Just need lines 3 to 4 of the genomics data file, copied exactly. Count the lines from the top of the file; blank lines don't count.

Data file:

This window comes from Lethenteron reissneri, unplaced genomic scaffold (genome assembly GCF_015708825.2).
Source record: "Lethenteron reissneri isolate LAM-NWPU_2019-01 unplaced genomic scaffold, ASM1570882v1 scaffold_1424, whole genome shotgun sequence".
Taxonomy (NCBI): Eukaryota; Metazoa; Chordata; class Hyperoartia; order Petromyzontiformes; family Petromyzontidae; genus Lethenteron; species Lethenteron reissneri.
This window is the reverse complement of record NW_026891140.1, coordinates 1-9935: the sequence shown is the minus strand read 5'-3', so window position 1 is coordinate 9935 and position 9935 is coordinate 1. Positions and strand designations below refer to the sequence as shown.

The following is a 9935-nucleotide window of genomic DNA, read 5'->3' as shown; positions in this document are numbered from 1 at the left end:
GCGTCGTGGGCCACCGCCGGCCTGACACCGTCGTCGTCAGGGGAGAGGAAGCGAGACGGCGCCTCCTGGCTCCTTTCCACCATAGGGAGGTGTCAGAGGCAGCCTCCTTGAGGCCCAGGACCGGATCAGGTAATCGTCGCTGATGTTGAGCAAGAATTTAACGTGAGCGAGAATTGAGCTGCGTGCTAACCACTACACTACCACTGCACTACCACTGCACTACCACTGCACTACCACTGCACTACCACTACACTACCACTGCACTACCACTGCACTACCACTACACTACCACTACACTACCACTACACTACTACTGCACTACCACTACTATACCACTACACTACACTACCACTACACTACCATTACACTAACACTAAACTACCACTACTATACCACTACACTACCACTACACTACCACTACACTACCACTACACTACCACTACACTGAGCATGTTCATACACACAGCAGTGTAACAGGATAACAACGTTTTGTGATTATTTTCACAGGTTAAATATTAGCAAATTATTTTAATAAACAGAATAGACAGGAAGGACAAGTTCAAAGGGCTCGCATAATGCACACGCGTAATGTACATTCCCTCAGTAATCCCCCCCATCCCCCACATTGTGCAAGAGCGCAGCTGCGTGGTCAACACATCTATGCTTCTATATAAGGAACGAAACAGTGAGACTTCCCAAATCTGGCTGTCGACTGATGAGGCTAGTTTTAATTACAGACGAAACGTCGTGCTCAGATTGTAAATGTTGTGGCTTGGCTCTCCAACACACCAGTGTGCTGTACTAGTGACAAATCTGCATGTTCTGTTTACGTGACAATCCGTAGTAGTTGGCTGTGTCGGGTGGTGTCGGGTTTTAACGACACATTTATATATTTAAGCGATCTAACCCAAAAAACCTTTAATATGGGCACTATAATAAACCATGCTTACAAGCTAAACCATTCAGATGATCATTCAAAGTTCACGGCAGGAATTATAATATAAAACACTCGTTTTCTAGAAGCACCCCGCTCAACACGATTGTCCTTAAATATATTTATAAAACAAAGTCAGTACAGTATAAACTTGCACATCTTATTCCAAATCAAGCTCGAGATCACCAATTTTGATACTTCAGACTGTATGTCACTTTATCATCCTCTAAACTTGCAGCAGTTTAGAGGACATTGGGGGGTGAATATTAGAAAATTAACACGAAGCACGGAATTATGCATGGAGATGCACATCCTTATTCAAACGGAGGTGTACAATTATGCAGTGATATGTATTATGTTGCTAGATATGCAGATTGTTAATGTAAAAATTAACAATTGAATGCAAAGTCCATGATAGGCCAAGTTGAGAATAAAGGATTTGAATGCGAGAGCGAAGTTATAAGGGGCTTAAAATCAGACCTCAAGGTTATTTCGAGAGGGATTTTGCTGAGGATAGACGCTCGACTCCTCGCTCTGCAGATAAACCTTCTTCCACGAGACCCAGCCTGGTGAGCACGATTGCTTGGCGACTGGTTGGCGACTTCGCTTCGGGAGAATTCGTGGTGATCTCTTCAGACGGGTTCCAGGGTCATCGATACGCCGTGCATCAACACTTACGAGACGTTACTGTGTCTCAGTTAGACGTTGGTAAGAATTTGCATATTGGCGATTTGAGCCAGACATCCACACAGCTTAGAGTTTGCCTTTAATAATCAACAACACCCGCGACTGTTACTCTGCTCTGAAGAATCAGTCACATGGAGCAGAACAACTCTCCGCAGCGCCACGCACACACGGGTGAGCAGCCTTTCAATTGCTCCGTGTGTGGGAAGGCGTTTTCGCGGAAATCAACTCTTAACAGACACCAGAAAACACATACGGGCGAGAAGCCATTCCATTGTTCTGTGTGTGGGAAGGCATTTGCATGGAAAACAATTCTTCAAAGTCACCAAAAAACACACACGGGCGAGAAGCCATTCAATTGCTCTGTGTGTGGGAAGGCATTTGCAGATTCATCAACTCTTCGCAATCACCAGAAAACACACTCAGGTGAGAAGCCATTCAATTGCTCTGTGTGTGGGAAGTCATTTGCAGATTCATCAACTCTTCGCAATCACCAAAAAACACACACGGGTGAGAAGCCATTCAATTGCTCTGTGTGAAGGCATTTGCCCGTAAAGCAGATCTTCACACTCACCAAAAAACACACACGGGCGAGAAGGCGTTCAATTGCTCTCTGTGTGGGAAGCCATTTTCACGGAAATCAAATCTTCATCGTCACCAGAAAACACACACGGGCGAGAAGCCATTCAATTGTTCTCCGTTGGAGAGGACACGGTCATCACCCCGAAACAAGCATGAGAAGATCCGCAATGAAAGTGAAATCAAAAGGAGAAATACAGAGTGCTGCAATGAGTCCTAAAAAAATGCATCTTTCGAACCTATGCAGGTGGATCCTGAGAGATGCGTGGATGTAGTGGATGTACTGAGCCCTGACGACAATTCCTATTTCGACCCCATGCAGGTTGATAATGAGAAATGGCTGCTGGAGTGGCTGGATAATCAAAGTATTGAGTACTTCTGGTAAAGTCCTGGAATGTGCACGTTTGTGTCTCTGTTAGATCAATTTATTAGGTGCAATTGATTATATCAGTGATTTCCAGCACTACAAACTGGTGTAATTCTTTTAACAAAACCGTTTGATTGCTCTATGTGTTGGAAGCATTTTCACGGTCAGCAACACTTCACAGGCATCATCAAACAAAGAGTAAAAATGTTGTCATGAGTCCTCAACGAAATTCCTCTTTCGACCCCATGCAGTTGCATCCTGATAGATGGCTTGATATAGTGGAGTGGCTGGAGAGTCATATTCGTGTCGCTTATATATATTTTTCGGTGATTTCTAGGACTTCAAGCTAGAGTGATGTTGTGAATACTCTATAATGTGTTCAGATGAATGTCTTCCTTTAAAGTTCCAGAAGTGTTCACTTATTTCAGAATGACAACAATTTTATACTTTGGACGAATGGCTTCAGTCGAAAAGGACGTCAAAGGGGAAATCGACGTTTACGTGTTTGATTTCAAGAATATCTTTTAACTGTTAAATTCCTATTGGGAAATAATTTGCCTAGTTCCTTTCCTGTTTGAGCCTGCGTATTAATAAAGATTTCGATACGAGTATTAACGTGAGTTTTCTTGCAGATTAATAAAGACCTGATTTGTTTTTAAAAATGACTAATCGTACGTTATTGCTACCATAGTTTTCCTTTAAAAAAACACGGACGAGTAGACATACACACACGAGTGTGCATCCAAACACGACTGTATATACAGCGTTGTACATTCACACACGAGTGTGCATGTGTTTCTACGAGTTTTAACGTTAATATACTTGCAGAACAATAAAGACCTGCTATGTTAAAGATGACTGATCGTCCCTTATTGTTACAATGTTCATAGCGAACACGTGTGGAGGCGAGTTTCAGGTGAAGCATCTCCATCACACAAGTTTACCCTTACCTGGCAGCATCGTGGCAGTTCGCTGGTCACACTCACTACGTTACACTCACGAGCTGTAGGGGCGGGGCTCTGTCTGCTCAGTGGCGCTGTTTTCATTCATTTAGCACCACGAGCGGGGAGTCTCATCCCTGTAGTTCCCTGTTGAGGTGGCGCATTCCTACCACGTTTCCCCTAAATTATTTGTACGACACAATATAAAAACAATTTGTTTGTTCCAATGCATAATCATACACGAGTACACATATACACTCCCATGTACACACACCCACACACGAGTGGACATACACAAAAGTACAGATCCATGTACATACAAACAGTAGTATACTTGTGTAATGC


Taxonomy (NCBI): Eukaryota; Metazoa; Chordata; class Hyperoartia; order Petromyzontiformes; family Petromyzontidae; genus Lethenteron; species Lethenteron reissneri.
This window is the reverse complement of record NW_026891140.1, coordinates 1-9935: the sequence shown is the minus strand read 5'-3', so window position 1 is coordinate 9935 and position 9935 is coordinate 1. Positions and strand designations below refer to the sequence as shown.